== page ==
Oaktree Capital, which owns 14.8% of Tribune Publishing, pressured the company today to explore a sale to Gannett — while the owners of the Los Angeles Times and USA Today continued their war of words over a deal.

Tribune’s No. 2 shareholder said in an SEC filing that it would be “in the best interests of the [company] and its stockholders for [Tribune] to pursue discussions with Gannett to see if an acceptable agreement can be reached for Gannett to acquire [Tribune].”

Tribune shares are up 4.7% to $11.55 in afternoon trading. Gannett has offered $400 million (not including debt) for the company, equal to $12.25 a share.

Tribune’s largest shareholder, tech investor Michael Ferro, owns 16.5%. In February he persuaded the board to name longtime associate Justin Dearborn as CEO, replacing Jack Griffin. The company’s properties include the Chicago Tribune, Baltimore Sun, and The Hartford Courant.

Dearborn formally rejected Gannett’s hostile offer on Wednesday, describing it as “opportunistic” and “not a basis for further discussion.” The bid represented a nearly 63% premium to Tribune’s trading price before Gannett publicly announced its proposal.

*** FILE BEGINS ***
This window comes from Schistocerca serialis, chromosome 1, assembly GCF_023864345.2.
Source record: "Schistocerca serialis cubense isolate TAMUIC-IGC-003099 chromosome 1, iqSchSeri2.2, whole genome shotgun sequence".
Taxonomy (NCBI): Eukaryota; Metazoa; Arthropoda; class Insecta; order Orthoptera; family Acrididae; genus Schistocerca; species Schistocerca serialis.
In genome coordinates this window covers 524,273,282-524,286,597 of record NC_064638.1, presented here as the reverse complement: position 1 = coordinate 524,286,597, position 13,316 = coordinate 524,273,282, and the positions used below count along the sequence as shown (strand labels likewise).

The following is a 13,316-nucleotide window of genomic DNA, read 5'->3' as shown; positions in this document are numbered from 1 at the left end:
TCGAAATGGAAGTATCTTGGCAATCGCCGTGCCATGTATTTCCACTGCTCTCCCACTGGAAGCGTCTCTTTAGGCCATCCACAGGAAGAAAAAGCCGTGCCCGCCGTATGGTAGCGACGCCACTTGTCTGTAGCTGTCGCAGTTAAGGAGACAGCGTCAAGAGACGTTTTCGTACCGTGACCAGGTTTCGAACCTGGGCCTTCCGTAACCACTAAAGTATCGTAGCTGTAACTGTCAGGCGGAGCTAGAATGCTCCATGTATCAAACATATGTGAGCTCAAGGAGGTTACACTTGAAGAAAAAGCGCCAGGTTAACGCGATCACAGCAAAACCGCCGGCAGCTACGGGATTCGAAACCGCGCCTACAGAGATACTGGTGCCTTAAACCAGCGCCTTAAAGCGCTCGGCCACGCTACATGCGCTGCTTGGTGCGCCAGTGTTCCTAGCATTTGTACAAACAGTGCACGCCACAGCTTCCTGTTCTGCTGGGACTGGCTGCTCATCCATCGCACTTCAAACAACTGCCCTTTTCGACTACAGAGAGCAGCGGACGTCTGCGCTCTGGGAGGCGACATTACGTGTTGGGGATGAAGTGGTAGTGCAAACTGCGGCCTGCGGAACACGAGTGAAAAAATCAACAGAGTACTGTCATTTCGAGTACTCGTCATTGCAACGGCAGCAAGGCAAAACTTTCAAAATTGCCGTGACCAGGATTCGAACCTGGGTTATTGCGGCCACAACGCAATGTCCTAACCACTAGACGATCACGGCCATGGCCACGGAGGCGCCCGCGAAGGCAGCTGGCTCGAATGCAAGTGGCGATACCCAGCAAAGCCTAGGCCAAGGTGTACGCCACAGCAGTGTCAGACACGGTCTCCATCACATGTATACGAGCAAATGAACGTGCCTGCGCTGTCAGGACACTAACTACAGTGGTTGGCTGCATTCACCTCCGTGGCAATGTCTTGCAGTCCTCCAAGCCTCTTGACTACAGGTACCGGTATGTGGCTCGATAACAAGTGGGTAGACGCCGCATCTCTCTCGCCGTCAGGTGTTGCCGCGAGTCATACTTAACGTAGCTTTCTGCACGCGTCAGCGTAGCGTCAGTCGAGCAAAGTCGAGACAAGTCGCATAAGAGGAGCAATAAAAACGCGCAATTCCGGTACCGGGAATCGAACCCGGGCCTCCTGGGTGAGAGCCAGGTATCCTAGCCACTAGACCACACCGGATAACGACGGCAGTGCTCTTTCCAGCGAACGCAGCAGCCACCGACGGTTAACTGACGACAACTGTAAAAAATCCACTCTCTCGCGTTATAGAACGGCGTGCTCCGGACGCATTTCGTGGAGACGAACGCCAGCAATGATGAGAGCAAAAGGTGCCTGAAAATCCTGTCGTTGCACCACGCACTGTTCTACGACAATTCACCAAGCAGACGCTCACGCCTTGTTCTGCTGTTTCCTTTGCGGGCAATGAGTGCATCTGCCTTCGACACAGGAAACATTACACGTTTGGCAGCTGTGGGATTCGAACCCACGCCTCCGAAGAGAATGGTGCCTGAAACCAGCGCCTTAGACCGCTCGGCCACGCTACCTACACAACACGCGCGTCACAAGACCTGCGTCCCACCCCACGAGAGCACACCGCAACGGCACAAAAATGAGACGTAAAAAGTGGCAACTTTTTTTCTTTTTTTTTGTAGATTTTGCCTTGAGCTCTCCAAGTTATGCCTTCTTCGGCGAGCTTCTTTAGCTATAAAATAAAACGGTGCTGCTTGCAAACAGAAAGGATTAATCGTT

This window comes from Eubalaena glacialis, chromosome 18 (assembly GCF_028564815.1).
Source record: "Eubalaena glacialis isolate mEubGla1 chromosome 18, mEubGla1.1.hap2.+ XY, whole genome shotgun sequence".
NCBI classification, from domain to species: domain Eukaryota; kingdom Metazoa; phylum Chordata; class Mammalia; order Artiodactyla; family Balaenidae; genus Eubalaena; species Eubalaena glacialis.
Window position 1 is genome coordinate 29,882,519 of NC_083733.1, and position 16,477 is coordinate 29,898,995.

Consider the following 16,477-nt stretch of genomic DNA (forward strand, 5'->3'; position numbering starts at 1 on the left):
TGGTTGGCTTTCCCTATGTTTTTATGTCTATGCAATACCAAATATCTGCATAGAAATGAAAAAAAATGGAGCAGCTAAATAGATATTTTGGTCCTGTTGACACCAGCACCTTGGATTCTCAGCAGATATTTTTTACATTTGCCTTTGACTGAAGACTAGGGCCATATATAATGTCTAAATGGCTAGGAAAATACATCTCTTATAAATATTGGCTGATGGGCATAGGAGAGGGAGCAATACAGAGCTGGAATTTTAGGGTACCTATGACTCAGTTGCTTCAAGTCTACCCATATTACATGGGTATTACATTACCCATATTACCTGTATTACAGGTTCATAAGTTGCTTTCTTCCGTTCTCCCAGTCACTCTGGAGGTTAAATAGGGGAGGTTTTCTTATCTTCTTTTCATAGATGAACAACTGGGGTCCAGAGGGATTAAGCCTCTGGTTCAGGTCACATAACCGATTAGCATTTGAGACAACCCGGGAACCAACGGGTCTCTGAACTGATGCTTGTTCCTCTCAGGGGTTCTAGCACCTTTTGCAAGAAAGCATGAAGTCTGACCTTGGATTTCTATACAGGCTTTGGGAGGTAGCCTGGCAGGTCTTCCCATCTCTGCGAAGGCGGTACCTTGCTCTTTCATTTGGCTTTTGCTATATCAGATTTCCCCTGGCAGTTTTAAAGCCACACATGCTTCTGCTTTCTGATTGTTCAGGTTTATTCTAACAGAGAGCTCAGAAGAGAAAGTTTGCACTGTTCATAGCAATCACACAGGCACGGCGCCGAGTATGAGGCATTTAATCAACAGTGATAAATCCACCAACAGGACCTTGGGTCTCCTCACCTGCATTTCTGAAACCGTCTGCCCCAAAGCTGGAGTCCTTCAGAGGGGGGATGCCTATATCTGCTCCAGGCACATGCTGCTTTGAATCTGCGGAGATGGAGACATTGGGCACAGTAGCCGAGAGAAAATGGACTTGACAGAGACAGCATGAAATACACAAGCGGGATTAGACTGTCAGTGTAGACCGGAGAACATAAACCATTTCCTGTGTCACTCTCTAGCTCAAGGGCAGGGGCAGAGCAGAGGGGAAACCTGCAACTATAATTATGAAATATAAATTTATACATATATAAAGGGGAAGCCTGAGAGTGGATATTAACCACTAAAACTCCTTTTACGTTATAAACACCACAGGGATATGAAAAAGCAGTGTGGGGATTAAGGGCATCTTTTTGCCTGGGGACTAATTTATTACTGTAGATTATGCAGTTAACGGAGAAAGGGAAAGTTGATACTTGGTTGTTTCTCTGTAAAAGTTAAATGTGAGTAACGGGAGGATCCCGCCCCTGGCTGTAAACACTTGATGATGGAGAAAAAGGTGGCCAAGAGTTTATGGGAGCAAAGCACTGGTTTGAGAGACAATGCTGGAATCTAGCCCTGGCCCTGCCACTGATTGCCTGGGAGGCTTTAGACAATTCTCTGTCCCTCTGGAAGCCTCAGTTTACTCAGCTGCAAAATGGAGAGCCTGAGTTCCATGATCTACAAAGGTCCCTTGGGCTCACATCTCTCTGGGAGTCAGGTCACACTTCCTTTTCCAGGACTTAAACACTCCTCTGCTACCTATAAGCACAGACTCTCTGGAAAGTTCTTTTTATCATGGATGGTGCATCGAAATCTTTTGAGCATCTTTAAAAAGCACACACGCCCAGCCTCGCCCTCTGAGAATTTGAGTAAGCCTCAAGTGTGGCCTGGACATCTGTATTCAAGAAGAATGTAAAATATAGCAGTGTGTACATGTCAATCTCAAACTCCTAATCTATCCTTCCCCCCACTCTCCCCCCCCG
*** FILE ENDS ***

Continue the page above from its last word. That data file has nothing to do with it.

Gannett is encouraging Tribune shareholders to register their support for a deal by withholding their votes for company directors at the June 2 annual meeting.

Tribune responded today by sending shareholders a sheet that says its expansion plan would be superior to Gannett’s offer.

A major expansion of the L.A. Times and a company-wide shift to digital publishing would help “more than offset revenue pressure in the traditional publishing business,” Tribune says. It has “a clear vision … innovative technologies as well as the experience necessary to execute that strategy.”

The company also says Gannett is taking advantage of a dip in Tribune’s stock due to “the elimination of the dividend and disclosure of a material accounting weakness.”

In response, Gannett urged shareholders to “consider whether they are willing to entrust their investment to a Chairman who bought his own shares at $8.50 per share, acknowledged he knows nothing about newspapers, said the Company is not for sale and supported the nomination of a slate of directors that includes four nominees who are longtime business associates of or have significant ties to him.”

On Thursday, Macquarie Research’s Matthew Brooks said that “when over 85% of sales are print and sales are falling 7%, we think it makes more sense to accept the Gannett offer than to accept the risks of a turnaround in a secularly declining industry.”